Jane Goodall was probably the second female scientist I ever heard about (the first being Marie Curie) and of course amidst the fêting what I heard was that she wasn’t really a scientist at all, because she Wuz Doin’ It Rong – naming the chimpanzees she studied instead of numbering them, using feed stations to attract them for observation, getting too close to them by allowing them to groom her etc. There seemed to be also great unease about the unsuitability of her being there, going to the wild forests of Tanzania on her own at age 26 in the first place (she was actually forbidden by HM Government from going without her mother the first year (1960), luckily Vanne was up for the adventure).
But what Goodall discovered about the chimpanzees in Gombe National Park made biologists, psychologists and philosophers look more closely at the great apes and their similarities to humans, provoking redefinitions of exactly what it meant to be human, and raising the question of just how far back in pre-history should paleo-anthropologists be looking for clues to the development of human behaviours. There’s a great interview published last week at the Spectator titled ‘If we have souls, then so do chimps’ which presents a portrait of a calm (except when doing chimp impressions) and rather stately woman with a steely core, still spending 300 days a year doing animal advocacy in her mid-70s.
That’s why this is my favourite story from the Wikipedia page about her, showing her self-deprecating side:
Cartoonist Gary Larson once drew a cartoon in his The Far Side newspaper comic that showed two chimpanzees grooming. One finds a human hair on the other and inquires, “Conducting a little more ‘research’ with that Jane Goodall tramp?” The Jane Goodall Institute thought this to be in bad taste, and had their lawyers draft a letter to Larson and his distribution syndicate, in which they described the cartoon as an “atrocity.” They were stymied, however, by Goodall herself, who revealed that she found the cartoon amusing. Since then, all profits from sales of a shirt featuring this cartoon have gone to the JGI.
I found this version of the cartoon image at her Lessons For Hope website.
I’m a fan of Jane Goodall, have been for more than 30 years when I first read about how difficult it was for her to get the wild chimps to accept her presence.
The physical difficulties, dangers and discomfort, she went through to conduct her observations earned my admiration.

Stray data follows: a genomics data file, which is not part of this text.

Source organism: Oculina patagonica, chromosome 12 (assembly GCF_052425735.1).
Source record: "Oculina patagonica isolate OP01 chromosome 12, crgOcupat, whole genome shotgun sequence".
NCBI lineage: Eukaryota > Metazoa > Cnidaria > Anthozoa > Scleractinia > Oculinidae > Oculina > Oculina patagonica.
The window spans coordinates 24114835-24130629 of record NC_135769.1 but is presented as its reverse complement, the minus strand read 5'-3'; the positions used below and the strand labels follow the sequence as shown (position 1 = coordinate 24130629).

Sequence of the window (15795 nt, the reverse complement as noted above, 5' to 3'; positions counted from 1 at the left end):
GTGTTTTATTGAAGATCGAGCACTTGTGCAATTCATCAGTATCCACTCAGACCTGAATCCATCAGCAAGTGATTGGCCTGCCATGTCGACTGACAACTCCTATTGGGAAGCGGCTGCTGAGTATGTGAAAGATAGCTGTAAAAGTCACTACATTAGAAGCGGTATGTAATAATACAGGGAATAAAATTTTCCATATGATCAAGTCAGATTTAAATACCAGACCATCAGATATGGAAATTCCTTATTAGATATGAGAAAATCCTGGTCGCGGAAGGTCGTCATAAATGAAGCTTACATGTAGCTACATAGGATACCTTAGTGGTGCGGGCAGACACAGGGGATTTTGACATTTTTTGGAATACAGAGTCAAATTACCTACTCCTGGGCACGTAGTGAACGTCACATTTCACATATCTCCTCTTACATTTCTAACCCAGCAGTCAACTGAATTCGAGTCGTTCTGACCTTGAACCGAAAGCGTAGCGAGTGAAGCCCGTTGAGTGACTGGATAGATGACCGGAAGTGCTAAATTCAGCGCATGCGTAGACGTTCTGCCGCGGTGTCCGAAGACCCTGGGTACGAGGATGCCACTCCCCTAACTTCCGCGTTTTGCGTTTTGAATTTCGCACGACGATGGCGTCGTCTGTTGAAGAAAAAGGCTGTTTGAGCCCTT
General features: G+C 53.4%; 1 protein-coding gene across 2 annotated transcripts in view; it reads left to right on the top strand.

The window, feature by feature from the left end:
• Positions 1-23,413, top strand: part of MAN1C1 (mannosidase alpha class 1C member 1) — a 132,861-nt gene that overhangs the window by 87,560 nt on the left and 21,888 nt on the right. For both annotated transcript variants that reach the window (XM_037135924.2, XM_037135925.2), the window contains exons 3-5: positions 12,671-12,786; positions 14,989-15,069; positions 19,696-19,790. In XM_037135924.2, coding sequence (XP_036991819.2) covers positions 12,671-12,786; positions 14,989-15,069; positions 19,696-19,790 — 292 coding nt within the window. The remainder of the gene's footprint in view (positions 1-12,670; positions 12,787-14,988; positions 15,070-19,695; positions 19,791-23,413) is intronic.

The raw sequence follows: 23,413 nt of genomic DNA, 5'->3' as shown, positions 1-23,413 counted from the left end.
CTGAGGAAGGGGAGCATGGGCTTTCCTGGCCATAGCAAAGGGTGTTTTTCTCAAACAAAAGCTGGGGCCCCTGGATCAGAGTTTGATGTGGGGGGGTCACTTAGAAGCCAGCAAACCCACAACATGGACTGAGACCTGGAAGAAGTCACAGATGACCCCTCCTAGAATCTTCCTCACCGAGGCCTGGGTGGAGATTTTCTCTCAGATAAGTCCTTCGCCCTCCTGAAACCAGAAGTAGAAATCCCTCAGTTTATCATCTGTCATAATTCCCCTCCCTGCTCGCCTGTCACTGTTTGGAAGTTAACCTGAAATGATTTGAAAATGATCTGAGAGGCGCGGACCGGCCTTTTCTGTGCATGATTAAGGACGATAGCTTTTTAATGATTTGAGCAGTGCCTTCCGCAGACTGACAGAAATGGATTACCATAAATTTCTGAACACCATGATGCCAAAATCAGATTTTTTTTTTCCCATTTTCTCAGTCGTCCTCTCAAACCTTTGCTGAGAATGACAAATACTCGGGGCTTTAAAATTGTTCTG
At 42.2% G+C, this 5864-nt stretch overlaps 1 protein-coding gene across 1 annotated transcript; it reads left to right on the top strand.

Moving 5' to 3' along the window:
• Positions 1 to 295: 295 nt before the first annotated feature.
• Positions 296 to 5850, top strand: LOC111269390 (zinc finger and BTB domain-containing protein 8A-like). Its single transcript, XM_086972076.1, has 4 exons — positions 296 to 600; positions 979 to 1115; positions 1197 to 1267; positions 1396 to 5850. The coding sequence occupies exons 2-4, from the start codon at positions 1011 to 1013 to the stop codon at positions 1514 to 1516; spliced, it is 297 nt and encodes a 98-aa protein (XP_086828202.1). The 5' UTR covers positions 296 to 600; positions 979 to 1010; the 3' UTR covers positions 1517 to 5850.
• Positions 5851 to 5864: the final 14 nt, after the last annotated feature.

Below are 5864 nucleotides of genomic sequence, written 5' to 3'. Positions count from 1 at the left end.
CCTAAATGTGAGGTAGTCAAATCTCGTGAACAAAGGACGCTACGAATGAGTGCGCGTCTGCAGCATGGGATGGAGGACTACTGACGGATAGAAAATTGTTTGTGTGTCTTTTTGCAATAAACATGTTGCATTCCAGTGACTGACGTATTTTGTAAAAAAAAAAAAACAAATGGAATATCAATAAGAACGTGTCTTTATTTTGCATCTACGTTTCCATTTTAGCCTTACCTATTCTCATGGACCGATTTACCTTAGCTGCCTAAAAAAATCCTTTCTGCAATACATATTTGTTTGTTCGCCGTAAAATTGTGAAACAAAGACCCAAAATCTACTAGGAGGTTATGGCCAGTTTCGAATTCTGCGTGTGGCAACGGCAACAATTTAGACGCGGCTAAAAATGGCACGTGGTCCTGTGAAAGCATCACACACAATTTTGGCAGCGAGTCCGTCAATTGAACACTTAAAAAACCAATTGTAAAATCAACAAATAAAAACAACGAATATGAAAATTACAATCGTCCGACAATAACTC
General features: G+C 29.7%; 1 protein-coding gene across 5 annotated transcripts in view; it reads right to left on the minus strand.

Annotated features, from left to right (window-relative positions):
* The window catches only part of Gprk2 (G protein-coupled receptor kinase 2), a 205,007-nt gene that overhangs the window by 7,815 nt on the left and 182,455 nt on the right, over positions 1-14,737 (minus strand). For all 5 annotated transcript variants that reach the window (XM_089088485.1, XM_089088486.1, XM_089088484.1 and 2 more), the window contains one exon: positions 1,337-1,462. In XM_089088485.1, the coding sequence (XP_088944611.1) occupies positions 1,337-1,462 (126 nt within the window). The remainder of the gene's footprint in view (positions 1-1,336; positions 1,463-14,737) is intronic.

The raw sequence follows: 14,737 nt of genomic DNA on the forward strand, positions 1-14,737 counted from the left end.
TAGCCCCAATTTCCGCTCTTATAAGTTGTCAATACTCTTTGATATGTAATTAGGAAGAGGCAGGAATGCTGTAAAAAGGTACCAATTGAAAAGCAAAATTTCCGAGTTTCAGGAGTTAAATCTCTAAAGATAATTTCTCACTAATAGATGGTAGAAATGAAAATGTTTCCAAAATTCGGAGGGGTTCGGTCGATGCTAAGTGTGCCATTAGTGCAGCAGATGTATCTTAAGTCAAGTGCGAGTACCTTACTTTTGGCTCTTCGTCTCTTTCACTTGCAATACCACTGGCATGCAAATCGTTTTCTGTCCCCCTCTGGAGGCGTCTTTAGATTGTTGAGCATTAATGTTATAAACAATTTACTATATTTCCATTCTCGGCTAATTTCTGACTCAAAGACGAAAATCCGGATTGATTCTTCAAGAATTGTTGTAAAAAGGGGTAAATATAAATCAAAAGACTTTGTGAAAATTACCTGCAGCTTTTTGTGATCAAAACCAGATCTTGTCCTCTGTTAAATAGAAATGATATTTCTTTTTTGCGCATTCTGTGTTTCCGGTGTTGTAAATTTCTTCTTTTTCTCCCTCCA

And quite a few other qualities of course.
I have a book [“Reflections of Eden”] written by the third of Leakey’s proteges, Birute Galdikas, who did for the orangutans of Borneo what Jane has done for the chimps.
Also an admirable scientist.
Somewhere I have a copy of a poem, more a series of verses I suppose, written by Jane Goodall, that are humourous but also thoughtful, I copied it from her biography.
The world owes these two, and Fossey and others like them eg the elephant lady from outside Nairobi, Cynthia Moss. She is mentioned in a informative and moving book called “Silent Thunder” by Katy Payne who discovered that elephants can communicate long distances by sub sonic calls.
Oh and the Douglas-Hamiltons and the Grants and lots of similar people without whom the world would be much less informed.
We need these people.
Something I was surprised to learn a while back is that Jane Goodall is face-blind– she has difficulty distinguishing human faces due to neurological quirks, yet has no issue distinguishing apes, which is one of the reasons it took her so long to recognize this. I’m somewhat face-blind myself, which is one of the reasons I found this so interesting.
I had the good fortune to hear Goodall speak last year (and I got to meet her very briefly). She is an amazing speaker – really inspirational, and she was very lovely in person. She is one of my all-time favorite people, someone I consider a hero (and there aren’t very many people I put in that category).
My grandmother gave me books when I was a child. I didn’t think much of it when I was young. Oh, I *loved* the books, but I didn’t realize that most grandmothers didn’t give their granddaughters these books. My grandmother graduated from the University of Chicago in (I think) 1912; she was an educated woman and she gave me books that taught me and made me think in really interesting ways. I didn’t realize that, though, until she’d been long dead. That sort of makes me sad. One of the books she gave me that I read over and over was by Eugenie Clark, an ichthyologist. I *loved* that book, and at the time I didn’t realize that one of the reasons was that she was a girl. I could do that.
I love Jane Goodall so much. She’s just hugely, wonderfully, fantastically awesome and I can never get enough of hearing her talk about her work and her view of the world. And a bonus, she has some really interesting views on Sasquatch/Bigfoot, which delight me no end. I’m glad she’s a Hoyden! 😀
Don’t forget she’s now a rather awesome character on Irregular Webcomic! too. 🙂